Supporters of GOP candidate Debbie Lesko hold signs in Arizona ahead of a special election to fill a House seat formerly occupied by Rep. Trent Franks. Photo courtesy Debbie Lesko/Twitter
April 24 (UPI) -- After special election upsets recently in Pennsylvania and Alabama, Republican leaders have an eye on Tuesday's race in Arizona's 8th congressional district.
Vying for a House seat are Republican former state senator Debbie Lesko and Democrat Hiral Tipirneni, a physician who is new in the political arena.
Experts believe the vote might serve as a bellwether for the midterm elections in November -- in which Democrats will try to retake control of the House and Senate.
Early results show Republicans leading with 49 percent in the traditionally conservative district northwest of Phoenix. Democrats are polling with 28 percent and independents with 23 percent.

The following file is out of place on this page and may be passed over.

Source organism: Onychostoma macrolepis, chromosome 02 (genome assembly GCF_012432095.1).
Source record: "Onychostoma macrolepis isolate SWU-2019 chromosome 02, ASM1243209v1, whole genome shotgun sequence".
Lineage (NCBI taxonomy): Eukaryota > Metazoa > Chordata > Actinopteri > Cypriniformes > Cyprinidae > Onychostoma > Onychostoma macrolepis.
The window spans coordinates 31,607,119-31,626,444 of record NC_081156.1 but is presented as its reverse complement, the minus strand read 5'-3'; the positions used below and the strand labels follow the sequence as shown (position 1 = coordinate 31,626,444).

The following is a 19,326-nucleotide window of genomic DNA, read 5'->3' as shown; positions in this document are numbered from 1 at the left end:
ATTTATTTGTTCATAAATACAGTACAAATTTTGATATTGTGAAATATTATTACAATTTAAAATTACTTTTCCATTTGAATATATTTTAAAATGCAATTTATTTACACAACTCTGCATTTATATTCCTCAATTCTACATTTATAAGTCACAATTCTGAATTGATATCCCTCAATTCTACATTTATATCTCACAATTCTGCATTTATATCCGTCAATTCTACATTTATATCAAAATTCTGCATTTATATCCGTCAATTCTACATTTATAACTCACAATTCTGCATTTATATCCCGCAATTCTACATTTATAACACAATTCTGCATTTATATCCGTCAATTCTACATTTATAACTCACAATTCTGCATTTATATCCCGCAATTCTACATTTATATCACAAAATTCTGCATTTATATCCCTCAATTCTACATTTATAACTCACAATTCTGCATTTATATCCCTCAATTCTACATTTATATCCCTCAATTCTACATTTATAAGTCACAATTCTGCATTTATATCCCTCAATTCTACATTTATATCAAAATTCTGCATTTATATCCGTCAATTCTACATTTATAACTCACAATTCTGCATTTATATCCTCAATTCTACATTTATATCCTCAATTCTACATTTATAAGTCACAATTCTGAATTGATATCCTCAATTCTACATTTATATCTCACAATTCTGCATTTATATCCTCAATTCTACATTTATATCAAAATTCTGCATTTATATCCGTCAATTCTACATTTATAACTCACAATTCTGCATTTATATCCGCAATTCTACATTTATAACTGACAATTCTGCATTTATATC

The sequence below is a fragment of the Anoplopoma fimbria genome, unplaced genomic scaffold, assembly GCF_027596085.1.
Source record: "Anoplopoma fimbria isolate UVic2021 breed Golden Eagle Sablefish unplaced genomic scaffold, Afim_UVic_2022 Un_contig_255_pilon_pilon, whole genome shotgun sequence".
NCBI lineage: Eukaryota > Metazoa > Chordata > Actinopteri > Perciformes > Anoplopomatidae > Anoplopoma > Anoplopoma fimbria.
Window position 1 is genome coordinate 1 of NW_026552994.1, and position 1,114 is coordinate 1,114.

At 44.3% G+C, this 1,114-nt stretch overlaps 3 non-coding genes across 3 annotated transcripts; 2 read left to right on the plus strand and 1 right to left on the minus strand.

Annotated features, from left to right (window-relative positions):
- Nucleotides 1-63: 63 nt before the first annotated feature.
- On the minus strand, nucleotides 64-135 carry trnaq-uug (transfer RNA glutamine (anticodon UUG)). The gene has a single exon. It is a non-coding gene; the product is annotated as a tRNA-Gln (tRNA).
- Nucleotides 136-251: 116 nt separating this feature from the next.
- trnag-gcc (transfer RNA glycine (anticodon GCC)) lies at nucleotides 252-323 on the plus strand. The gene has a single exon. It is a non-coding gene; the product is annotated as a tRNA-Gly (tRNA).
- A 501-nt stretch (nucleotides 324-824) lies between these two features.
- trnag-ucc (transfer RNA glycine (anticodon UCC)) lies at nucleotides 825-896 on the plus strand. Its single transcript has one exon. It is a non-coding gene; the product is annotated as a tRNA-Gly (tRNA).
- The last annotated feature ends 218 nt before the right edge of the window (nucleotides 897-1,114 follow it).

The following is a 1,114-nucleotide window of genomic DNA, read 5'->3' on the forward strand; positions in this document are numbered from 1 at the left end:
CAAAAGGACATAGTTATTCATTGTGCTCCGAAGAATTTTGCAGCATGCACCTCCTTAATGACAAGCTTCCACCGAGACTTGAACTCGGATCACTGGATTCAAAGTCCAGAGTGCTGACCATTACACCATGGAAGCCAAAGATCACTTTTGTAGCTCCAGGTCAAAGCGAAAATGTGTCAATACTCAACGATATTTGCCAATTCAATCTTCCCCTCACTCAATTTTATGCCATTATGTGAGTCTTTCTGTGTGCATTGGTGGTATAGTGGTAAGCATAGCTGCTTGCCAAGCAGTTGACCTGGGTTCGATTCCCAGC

Despite the lead, Lesko is still cautious, telling supporters last weekend, "we are in the fight of our lives."
"This isn't like the normal, everyday elections that happen in November, where Trent Franks had won by a whole bunch because nobody really challenged him," Lesko said. "The entire nation is looking at Arizona, because it's the only game in town right now."
Franks, a Republican who previously held the seat, announced his resignation in December after the House Committee on Ethics opened an investigation into misconduct allegations.
Franks won the seat in 2016 with more than 68 percent of the vote -- a district President Donald Trump won by 21 points. A Democrat has not been elected there since 1980.
Tipirneni has promised that if she's elected to serve out the remaining few months of Franks' term, she will run to keep it in November.
"There should be no foregone conclusion," Tipirneni said. "Nobody should be getting into office to represent hundreds of thousands of people by default. And that is what has been happening in this district for much too long."
Democrats need to win several races to take control of the House and Senate in November, but recent races indicate they might have hope. Democrat Doug Jones upset Republican Roy Moore in December to fill an Alabama seat -- and Democrat Conor Lamb was elected in a typically GOP district of Pennsylvania last month.